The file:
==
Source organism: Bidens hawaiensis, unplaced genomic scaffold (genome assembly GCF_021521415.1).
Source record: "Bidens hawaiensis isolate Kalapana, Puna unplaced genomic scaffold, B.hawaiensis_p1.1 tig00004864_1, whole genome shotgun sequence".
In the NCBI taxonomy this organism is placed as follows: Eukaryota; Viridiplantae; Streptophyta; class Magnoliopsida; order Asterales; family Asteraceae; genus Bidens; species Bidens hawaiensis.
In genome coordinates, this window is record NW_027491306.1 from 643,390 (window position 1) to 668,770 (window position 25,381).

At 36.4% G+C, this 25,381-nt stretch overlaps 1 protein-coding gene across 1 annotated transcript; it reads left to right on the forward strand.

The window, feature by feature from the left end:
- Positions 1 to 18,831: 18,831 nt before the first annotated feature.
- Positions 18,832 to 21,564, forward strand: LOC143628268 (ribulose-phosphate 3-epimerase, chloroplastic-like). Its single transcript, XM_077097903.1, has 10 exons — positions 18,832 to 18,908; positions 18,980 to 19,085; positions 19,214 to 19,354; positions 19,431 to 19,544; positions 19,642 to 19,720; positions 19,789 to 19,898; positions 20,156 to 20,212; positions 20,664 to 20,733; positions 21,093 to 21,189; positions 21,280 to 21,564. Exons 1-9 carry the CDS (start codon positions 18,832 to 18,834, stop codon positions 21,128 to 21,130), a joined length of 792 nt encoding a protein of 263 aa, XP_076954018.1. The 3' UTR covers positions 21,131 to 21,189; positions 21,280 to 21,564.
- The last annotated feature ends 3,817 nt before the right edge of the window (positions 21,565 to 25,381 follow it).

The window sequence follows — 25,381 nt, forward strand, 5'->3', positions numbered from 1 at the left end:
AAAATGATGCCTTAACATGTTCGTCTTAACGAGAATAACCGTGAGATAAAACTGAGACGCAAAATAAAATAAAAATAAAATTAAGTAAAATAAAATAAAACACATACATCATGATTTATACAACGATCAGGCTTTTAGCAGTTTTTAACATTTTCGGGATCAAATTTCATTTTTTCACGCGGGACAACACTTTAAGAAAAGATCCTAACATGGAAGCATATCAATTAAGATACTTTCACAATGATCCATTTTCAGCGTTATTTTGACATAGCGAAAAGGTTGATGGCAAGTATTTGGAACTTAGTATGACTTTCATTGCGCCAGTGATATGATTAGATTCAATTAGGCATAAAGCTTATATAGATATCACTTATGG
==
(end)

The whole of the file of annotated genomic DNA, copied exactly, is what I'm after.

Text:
Source organism: Bidens hawaiensis, unplaced genomic scaffold (genome assembly GCF_021521415.1).
Source record: "Bidens hawaiensis isolate Kalapana, Puna unplaced genomic scaffold, B.hawaiensis_p1.1 tig00004864_1, whole genome shotgun sequence".
In the NCBI taxonomy this organism is placed as follows: Eukaryota; Viridiplantae; Streptophyta; class Magnoliopsida; order Asterales; family Asteraceae; genus Bidens; species Bidens hawaiensis.
In genome coordinates, this window is record NW_027491306.1 from 643,390 (window position 1) to 668,770 (window position 25,381).

At 36.4% G+C, this 25,381-nt stretch overlaps 1 protein-coding gene across 1 annotated transcript; it reads left to right on the forward strand.

The window, feature by feature from the left end:
- Positions 1 to 18,831: 18,831 nt before the first annotated feature.
- Positions 18,832 to 21,564, forward strand: LOC143628268 (ribulose-phosphate 3-epimerase, chloroplastic-like). Its single transcript, XM_077097903.1, has 10 exons — positions 18,832 to 18,908; positions 18,980 to 19,085; positions 19,214 to 19,354; positions 19,431 to 19,544; positions 19,642 to 19,720; positions 19,789 to 19,898; positions 20,156 to 20,212; positions 20,664 to 20,733; positions 21,093 to 21,189; positions 21,280 to 21,564. Exons 1-9 carry the CDS (start codon positions 18,832 to 18,834, stop codon positions 21,128 to 21,130), a joined length of 792 nt encoding a protein of 263 aa, XP_076954018.1. The 3' UTR covers positions 21,131 to 21,189; positions 21,280 to 21,564.
- The last annotated feature ends 3,817 nt before the right edge of the window (positions 21,565 to 25,381 follow it).

The window sequence follows — 25,381 nt, forward strand, 5'->3', positions numbered from 1 at the left end:
AAAATGATGCCTTAACATGTTCGTCTTAACGAGAATAACCGTGAGATAAAACTGAGACGCAAAATAAAATAAAAATAAAATTAAGTAAAATAAAATAAAACACATACATCATGATTTATACAACGATCAGGCTTTTAGCAGTTTTTAACATTTTCGGGATCAAATTTCATTTTTTCACGCGGGACAACACTTTAAGAAAAGATCCTAACATGGAAGCATATCAATTAAGATACTTTCACAATGATCCATTTTCAGCGTTATTTTGACATAGCGAAAAGGTTGATGGCAAGTATTTGGAACTTAGTATGACTTTCATTGCGCCAGTGATATGATTAGATTCAATTAGGCATAAAGCTTATATAGATATCACTTATGG